Fire Birds

If TOP GUN is a war movie for the MTV generation, then FIRE BIRDS is TOP GUN for the FULL METAL JACKET generation. Generally, when foreign directors take on an American subject, they either get it completely wrong (Norman Jewison's IN COUNTRY) or they tell us more about ourselves than we care to know (virtually all of Alfred Hitchcock's American films)....read more

Rating:

If TOP GUN is a war movie for the MTV generation, then FIRE BIRDS is TOP GUN for the FULL METAL JACKET generation. Generally, when foreign directors take on an American subject, they either get it completely wrong (Norman Jewison's IN COUNTRY) or they tell us more about ourselves than we

care to know (virtually all of Alfred Hitchcock's American films). Directed by Britain's David Green, FIRE BIRDS falls solidly into the latter category. It's not so much a war film as a film at war with itself.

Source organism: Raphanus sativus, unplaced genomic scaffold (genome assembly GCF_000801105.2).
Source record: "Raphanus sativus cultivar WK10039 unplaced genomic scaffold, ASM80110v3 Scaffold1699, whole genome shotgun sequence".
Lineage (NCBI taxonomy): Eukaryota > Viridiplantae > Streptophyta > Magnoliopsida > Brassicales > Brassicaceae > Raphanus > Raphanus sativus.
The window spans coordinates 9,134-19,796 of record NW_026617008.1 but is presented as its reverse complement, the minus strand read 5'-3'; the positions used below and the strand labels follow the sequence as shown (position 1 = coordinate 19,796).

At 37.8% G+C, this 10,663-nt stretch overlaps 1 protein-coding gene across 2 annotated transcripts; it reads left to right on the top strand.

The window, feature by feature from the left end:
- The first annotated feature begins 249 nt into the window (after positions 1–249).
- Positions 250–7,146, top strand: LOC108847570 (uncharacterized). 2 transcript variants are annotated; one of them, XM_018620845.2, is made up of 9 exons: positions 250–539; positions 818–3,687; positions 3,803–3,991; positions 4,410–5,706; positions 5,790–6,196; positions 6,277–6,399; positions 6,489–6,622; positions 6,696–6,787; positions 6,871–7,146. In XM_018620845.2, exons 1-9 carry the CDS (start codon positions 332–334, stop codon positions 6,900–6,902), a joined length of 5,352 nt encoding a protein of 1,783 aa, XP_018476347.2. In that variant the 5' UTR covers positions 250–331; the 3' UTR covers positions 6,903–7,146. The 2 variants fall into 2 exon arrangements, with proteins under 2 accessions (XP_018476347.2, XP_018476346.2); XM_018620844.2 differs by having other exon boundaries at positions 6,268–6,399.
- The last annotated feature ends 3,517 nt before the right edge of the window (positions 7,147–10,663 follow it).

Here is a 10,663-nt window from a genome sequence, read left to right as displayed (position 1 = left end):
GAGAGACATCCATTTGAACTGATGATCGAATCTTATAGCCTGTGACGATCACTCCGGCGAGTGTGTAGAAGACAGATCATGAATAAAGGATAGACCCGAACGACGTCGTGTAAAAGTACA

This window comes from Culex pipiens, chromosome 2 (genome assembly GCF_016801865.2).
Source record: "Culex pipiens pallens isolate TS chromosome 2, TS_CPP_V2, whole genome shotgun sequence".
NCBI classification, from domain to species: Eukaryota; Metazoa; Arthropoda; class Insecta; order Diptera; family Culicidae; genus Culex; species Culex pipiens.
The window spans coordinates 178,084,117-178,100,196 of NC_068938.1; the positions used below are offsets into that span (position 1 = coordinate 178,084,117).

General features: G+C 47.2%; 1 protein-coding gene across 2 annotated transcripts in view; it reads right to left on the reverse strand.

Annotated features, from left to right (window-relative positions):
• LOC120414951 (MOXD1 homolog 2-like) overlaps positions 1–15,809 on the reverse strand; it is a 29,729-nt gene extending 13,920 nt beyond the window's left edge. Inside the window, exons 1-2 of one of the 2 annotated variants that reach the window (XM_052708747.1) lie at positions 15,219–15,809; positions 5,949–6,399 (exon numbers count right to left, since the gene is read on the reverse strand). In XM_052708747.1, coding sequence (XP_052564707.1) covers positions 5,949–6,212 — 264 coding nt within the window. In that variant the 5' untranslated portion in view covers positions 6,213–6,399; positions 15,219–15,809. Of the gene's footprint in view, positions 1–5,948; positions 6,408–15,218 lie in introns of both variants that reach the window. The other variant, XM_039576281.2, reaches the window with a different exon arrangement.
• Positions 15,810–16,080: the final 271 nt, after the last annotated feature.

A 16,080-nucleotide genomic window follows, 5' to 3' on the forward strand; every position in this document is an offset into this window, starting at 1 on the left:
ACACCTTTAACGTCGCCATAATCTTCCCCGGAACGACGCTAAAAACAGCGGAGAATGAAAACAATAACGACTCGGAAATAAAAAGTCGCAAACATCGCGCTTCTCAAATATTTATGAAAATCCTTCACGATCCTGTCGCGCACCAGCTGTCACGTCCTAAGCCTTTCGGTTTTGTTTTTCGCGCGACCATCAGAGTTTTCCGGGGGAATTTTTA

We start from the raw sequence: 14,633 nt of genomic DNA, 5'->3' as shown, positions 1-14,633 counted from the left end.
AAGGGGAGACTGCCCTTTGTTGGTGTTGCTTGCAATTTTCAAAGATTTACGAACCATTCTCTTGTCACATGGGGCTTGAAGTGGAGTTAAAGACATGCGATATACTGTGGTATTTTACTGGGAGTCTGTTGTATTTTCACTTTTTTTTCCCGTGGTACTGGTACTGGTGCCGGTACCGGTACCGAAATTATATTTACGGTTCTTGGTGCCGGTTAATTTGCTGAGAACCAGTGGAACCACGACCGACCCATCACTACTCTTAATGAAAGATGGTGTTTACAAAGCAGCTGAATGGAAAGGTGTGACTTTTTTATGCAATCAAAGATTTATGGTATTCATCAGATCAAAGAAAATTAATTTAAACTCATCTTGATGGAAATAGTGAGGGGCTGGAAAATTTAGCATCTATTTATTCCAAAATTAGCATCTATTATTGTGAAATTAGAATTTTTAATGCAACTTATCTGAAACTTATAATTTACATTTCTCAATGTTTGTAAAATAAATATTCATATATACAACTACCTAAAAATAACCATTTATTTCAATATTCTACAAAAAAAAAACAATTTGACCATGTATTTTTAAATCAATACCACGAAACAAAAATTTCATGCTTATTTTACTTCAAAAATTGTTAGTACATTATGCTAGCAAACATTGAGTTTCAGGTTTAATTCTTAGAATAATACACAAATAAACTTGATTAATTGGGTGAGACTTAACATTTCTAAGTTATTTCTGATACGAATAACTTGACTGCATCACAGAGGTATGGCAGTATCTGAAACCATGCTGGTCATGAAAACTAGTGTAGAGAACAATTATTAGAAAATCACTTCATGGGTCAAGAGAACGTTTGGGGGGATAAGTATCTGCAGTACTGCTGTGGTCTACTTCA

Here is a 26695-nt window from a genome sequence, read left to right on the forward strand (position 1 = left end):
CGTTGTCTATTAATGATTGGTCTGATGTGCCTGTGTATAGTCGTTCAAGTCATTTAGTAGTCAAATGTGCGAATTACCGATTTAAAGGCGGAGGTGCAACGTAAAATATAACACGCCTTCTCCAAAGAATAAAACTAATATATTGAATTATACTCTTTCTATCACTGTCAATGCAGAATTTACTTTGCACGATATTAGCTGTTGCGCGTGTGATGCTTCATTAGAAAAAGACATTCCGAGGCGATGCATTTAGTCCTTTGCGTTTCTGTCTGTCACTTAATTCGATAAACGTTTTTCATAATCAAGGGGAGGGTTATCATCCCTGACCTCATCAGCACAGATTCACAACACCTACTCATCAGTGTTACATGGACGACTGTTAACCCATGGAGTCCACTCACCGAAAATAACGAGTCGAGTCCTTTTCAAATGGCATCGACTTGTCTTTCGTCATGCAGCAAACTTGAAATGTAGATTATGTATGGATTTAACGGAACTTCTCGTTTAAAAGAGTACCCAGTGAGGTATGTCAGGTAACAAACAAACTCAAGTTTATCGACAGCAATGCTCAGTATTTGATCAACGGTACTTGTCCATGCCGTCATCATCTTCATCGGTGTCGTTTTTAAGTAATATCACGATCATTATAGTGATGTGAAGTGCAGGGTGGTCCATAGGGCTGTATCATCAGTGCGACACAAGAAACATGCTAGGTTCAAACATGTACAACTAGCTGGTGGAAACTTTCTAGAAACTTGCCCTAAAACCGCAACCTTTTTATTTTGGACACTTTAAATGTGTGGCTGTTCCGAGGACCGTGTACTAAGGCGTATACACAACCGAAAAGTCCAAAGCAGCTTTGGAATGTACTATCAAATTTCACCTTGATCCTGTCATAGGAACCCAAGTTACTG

Nicolas Cage and Tommy Lee Jones, as hot-shot pilots of massively destructive Apache attack helicopters, take on the usual suspects; i.e, a Latin American drug cartel. Routine military melodrama leads to a satisfactorily explosive climax. But what makes BIRDS truly riveting entertainment is not

the conflict between good and bad guys, but the clash between the film's apparent intent and the loony subversiveness of its performances. Hardly routine actors, Cage, Jones, and Sean Young are cast in what amounts to a routine B programmer (albeit on an A budget) seemingly intended to serve as

Disney's shameless public service contribution to the war on drugs. And this cast gives anything but routine performances. Cage, for instance, brings an almost frightening ferocity to his character's cockiness, giving even the most ordinary scenes--especially a training session in a computerized

flight simulator--a deeply disturbing edge. As Cage's performance makes clear, this pilot's idea of walking tall and going for the gusto teeters on the edge of psychosis.

{